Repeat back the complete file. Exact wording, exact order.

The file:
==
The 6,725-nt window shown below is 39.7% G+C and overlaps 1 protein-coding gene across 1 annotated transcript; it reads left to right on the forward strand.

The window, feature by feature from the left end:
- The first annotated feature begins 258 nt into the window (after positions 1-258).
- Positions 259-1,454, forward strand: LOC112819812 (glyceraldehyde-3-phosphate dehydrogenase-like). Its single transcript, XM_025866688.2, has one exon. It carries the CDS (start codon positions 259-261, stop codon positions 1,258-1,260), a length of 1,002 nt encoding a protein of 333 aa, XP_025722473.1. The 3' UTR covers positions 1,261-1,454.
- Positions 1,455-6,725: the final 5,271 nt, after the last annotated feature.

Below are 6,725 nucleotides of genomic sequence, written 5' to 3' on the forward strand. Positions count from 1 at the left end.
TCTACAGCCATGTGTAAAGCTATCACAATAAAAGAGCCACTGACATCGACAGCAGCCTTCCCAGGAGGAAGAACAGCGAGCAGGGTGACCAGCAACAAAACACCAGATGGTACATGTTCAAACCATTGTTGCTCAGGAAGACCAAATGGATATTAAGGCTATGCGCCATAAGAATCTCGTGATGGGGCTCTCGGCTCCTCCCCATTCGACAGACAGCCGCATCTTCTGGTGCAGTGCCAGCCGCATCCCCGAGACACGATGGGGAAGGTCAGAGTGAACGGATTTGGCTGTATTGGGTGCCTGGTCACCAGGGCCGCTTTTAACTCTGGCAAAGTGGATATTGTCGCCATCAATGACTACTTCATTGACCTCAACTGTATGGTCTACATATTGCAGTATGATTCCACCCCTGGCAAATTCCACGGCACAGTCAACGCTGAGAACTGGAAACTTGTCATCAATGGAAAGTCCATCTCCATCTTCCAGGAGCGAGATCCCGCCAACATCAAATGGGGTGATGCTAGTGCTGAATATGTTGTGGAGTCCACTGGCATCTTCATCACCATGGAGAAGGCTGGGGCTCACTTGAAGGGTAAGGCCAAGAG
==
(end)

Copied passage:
The 6,725-nt window shown below is 39.7% G+C and overlaps 1 protein-coding gene across 1 annotated transcript; it reads left to right on the forward strand.

The window, feature by feature from the left end:
- The first annotated feature begins 258 nt into the window (after positions 1-258).
- Positions 259-1,454, forward strand: LOC112819812 (glyceraldehyde-3-phosphate dehydrogenase-like). Its single transcript, XM_025866688.2, has one exon. It carries the CDS (start codon positions 259-261, stop codon positions 1,258-1,260), a length of 1,002 nt encoding a protein of 333 aa, XP_025722473.1. The 3' UTR covers positions 1,261-1,454.
- Positions 1,455-6,725: the final 5,271 nt, after the last annotated feature.

Below are 6,725 nucleotides of genomic sequence, written 5' to 3' on the forward strand. Positions count from 1 at the left end.
TCTACAGCCATGTGTAAAGCTATCACAATAAAAGAGCCACTGACATCGACAGCAGCCTTCCCAGGAGGAAGAACAGCGAGCAGGGTGACCAGCAACAAAACACCAGATGGTACATGTTCAAACCATTGTTGCTCAGGAAGACCAAATGGATATTAAGGCTATGCGCCATAAGAATCTCGTGATGGGGCTCTCGGCTCCTCCCCATTCGACAGACAGCCGCATCTTCTGGTGCAGTGCCAGCCGCATCCCCGAGACACGATGGGGAAGGTCAGAGTGAACGGATTTGGCTGTATTGGGTGCCTGGTCACCAGGGCCGCTTTTAACTCTGGCAAAGTGGATATTGTCGCCATCAATGACTACTTCATTGACCTCAACTGTATGGTCTACATATTGCAGTATGATTCCACCCCTGGCAAATTCCACGGCACAGTCAACGCTGAGAACTGGAAACTTGTCATCAATGGAAAGTCCATCTCCATCTTCCAGGAGCGAGATCCCGCCAACATCAAATGGGGTGATGCTAGTGCTGAATATGTTGTGGAGTCCACTGGCATCTTCATCACCATGGAGAAGGCTGGGGCTCACTTGAAGGGTAAGGCCAAGAG